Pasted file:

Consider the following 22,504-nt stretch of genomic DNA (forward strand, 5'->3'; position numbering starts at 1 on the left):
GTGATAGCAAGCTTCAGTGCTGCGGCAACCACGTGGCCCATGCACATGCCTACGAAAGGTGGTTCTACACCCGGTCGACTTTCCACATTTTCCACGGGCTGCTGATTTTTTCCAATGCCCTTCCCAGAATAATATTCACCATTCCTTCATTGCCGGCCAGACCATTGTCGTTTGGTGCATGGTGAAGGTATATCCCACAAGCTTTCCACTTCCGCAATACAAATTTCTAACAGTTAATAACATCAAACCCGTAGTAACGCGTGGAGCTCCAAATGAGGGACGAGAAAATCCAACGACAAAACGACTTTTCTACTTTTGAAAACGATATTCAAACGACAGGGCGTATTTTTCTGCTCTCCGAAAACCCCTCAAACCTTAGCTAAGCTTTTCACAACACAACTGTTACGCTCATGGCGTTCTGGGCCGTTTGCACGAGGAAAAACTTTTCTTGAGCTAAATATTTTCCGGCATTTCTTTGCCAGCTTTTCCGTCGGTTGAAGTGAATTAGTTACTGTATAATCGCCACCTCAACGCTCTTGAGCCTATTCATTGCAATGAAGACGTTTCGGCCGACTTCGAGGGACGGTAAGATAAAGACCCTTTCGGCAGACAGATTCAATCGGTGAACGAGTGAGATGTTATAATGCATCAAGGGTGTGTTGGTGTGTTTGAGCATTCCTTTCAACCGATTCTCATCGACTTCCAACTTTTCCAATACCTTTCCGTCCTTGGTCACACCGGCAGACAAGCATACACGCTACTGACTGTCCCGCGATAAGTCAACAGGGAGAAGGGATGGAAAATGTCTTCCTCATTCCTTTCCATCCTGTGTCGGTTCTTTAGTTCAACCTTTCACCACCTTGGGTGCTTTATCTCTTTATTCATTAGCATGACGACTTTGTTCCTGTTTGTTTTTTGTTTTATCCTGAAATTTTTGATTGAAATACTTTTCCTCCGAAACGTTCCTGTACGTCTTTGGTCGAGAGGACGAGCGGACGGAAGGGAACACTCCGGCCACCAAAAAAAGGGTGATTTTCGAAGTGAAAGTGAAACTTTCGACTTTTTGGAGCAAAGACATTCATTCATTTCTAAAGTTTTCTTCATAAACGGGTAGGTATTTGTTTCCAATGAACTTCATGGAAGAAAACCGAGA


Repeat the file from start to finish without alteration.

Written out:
Consider the following 22,504-nt stretch of genomic DNA (forward strand, 5'->3'; position numbering starts at 1 on the left):
GTGATAGCAAGCTTCAGTGCTGCGGCAACCACGTGGCCCATGCACATGCCTACGAAAGGTGGTTCTACACCCGGTCGACTTTCCACATTTTCCACGGGCTGCTGATTTTTTCCAATGCCCTTCCCAGAATAATATTCACCATTCCTTCATTGCCGGCCAGACCATTGTCGTTTGGTGCATGGTGAAGGTATATCCCACAAGCTTTCCACTTCCGCAATACAAATTTCTAACAGTTAATAACATCAAACCCGTAGTAACGCGTGGAGCTCCAAATGAGGGACGAGAAAATCCAACGACAAAACGACTTTTCTACTTTTGAAAACGATATTCAAACGACAGGGCGTATTTTTCTGCTCTCCGAAAACCCCTCAAACCTTAGCTAAGCTTTTCACAACACAACTGTTACGCTCATGGCGTTCTGGGCCGTTTGCACGAGGAAAAACTTTTCTTGAGCTAAATATTTTCCGGCATTTCTTTGCCAGCTTTTCCGTCGGTTGAAGTGAATTAGTTACTGTATAATCGCCACCTCAACGCTCTTGAGCCTATTCATTGCAATGAAGACGTTTCGGCCGACTTCGAGGGACGGTAAGATAAAGACCCTTTCGGCAGACAGATTCAATCGGTGAACGAGTGAGATGTTATAATGCATCAAGGGTGTGTTGGTGTGTTTGAGCATTCCTTTCAACCGATTCTCATCGACTTCCAACTTTTCCAATACCTTTCCGTCCTTGGTCACACCGGCAGACAAGCATACACGCTACTGACTGTCCCGCGATAAGTCAACAGGGAGAAGGGATGGAAAATGTCTTCCTCATTCCTTTCCATCCTGTGTCGGTTCTTTAGTTCAACCTTTCACCACCTTGGGTGCTTTATCTCTTTATTCATTAGCATGACGACTTTGTTCCTGTTTGTTTTTTGTTTTATCCTGAAATTTTTGATTGAAATACTTTTCCTCCGAAACGTTCCTGTACGTCTTTGGTCGAGAGGACGAGCGGACGGAAGGGAACACTCCGGCCACCAAAAAAAGGGTGATTTTCGAAGTGAAAGTGAAACTTTCGACTTTTTGGAGCAAAGACATTCATTCATTTCTAAAGTTTTCTTCATAAACGGGTAGGTATTTGTTTCCAATGAACTTCATGGAAGAAAACCGAGA